Remember that song that says "I want to be the girl with the most cake"? At this moment, I think I can safely say - I am that girl.  My freezer is packed with desserts in their various stages of completion.  Book aftermath, I call it. There's one cake in particular that I had special feelings for (cake is emotional, okay?) and felt it could realize greatness before my manuscript was turned in.  This was not to be.  I ran out of time, and frankly, my creative energy was waning.  My editor loves this new project so much, he's decided to make an exception and include it in the book!

Then, I fell in love and  my creative energy returned.  The object of my affection?  The artwork of Su Blackwell.  Her re-purposed book sculptures are so beautiful, they made me feel good about life after having seen them.  Dramatic, I know.  It can't be helped.  Just look at them.

Not long after, I was digging out the cake that never knew greatness for a second attempt.

This cake is loosely based on her book scupture "The Quiet American".  Although my version is nowhere near as beautiful (or permanent) as hers, mine probably tastes a lot better *wink.

File this under easy peasy.  It's perfect for hot days when you can't stand the thought of turning on the oven. I've made it three times this month; once for a family get-together, once for a birthday party, and once simply because we like it so much.

It's not ice cream, it's not cake, it's not fudge- so I'm calling it a terrine.  Chocolate and peanut butter are melted and folded together with whipped cream then poured in a loaf pan.  A batch of  vanilla whipped cream is layered on top and the whole thing gets a generous dose of salted peanuts before freezing.

Honestly, folks.  These are no walk in the park to make.  Poured fondant has been my baking nemesis since I coated my entire kitchen and dining room in the stuff two years ago.

 Fact: it is messy!

Recently I've been working my way through a host of poured fondant recipes in hopes of finding one that is easy and not so messy.  What did I find?  Most poured fondant recipes are easy to make and all are equally messy.  The hardest part is getting a good even pour over the sides of the cakes without wasting all the fondant you've just made.  I've tried every way under the sun to apply poured fondant to these cakes - piping, spooning and pouring - and I've found the "dip and spoon" method  is best with this particular fondant.  Since it is nearly impossible for me to document this process in pictures, I made a little video to show you my method.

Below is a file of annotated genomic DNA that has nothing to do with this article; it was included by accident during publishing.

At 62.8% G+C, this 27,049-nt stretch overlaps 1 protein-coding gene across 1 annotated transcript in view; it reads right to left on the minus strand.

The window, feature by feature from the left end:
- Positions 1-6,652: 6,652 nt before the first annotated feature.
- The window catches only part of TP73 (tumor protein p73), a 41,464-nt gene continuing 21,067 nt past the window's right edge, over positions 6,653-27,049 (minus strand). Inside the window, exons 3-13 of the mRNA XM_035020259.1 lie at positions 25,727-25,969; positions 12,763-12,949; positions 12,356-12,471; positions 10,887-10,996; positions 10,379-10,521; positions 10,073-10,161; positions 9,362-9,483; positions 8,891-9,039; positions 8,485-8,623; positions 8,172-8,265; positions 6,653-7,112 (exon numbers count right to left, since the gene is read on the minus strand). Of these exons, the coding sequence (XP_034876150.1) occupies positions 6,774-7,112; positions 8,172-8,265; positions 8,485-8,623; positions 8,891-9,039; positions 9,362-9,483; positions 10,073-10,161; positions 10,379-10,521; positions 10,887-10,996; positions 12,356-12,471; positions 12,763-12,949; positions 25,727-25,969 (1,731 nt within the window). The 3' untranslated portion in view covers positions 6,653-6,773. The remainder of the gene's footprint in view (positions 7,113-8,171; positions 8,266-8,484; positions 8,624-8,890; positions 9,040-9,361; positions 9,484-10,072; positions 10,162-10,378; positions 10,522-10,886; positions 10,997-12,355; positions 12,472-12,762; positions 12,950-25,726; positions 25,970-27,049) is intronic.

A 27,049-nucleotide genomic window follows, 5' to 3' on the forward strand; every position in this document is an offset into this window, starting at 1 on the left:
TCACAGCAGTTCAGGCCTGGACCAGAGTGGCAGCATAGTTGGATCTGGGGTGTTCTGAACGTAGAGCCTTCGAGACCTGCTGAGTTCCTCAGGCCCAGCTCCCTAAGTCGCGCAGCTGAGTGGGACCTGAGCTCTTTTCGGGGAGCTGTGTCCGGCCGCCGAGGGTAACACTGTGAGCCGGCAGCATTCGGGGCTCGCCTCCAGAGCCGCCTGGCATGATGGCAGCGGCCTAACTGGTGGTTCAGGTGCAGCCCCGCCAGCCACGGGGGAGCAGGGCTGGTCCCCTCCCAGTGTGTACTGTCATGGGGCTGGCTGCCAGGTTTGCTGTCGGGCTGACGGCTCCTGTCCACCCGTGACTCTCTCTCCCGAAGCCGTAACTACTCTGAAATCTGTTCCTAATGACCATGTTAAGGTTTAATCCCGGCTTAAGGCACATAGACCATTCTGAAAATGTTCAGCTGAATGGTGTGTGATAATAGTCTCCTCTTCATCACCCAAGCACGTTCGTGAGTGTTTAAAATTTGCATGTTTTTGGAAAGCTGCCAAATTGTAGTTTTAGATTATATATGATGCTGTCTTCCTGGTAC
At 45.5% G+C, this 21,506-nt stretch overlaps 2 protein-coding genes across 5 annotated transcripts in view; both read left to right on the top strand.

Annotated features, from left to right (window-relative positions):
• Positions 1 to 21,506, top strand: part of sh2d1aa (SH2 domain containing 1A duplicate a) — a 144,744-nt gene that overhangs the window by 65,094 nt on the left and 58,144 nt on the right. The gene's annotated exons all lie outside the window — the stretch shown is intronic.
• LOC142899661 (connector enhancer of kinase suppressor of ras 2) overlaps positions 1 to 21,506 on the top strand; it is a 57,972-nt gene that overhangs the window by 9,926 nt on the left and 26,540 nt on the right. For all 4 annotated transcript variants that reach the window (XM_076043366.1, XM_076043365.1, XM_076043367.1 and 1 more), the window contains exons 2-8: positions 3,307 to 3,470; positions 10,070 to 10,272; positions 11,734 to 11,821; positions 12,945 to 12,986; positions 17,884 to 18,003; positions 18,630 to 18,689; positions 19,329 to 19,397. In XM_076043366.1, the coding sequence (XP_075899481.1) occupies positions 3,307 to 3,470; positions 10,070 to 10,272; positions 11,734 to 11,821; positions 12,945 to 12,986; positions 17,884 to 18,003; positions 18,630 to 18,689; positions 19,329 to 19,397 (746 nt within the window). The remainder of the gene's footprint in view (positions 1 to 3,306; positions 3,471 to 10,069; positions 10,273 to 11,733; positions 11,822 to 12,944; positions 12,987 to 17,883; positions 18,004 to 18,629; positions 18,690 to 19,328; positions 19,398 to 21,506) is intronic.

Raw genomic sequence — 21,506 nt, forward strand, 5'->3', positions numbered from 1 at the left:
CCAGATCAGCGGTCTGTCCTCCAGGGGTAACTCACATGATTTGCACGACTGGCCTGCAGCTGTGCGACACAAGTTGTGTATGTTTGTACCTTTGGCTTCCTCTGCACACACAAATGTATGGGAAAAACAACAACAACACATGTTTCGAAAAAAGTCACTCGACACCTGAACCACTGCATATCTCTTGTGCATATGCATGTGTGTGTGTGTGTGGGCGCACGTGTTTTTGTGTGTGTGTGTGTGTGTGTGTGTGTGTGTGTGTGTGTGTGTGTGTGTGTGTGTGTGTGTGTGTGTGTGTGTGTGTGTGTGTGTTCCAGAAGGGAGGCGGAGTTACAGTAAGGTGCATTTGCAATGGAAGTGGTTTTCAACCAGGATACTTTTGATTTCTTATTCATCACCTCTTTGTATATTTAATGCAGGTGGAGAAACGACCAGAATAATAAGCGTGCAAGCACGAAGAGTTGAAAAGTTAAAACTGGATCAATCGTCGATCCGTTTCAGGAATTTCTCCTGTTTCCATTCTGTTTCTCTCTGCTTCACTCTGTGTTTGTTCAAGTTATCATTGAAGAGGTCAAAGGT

The poured fondant recipe I'm sharing is my favorite because it tastes the best of all I've tried. When applied to the cakes, it is semi transparent but dries smooth and opaque; the color lightens slightly as it dries. I almost bought into a white chocolate version that I will most likely use again, and may even post in this blog, but to me it seemed like a substitution for the real thing.  It didn't have the classic look and taste I wanted it to have.  The worst recipe I came across was made from a boxed rolled fondant that is softened in hot water for 15 minutes then melted in the microwave. It tasted like old perfume smells and had a slimy consistency that never fully dried.  I almost gagged trying to get a single bite down.

So why go to all the trouble?  When executed correctly, these cakes are incredibly delicious.  When  poured fondant hardens around a cake it seals in moisture and gives ordinary sponge cake a divine texture.  There's nothing quite like biting into one, and  mastering the art of poured fondant petit fours is a true notch on the baking belt.  Making them takes time, practice and sometimes, intuition.  It is full of rules and takes patience and the willingness to try and try again.

Today I'm blogging at Frosting for the Cause.  I don't often do guest posts, but this cause is especially close to my heart.  One of my dearest friends is going through chemotherapy right now after a second bout with breast cancer. Click over to read her story and get the recipe for these bite-size chocolate & sour cream baked donuts.

Fellow bakers, find out how you can help, too!

Frosting for the Cause

For nearly two years I've faithfully posted to this blog at least once a week, and to get away from that routine felt strange and a little empty.  I'm glad to be back,  I've missed you!

Getting the book manuscript done was a mad dash, and it was strange to see the accumulated pile of work I'd printed out over time reduced to four or five files on a hard drive - but there it was.  Small and tidy.  My effort to inspire creativity through confection.  I can't wait to share it with all of you!

While I have no red, white and blue concoction for you on this Independence Day, this cake is delicious and celebratory, nonetheless. It's great if you're short on time and makes a superb dessert or breakfast for overnight company.

French Toasted Angel Food Cake.

It is as good as it sounds and super easy.  Add a ready-made angel food cake to your grocery list - you'll thank me later.

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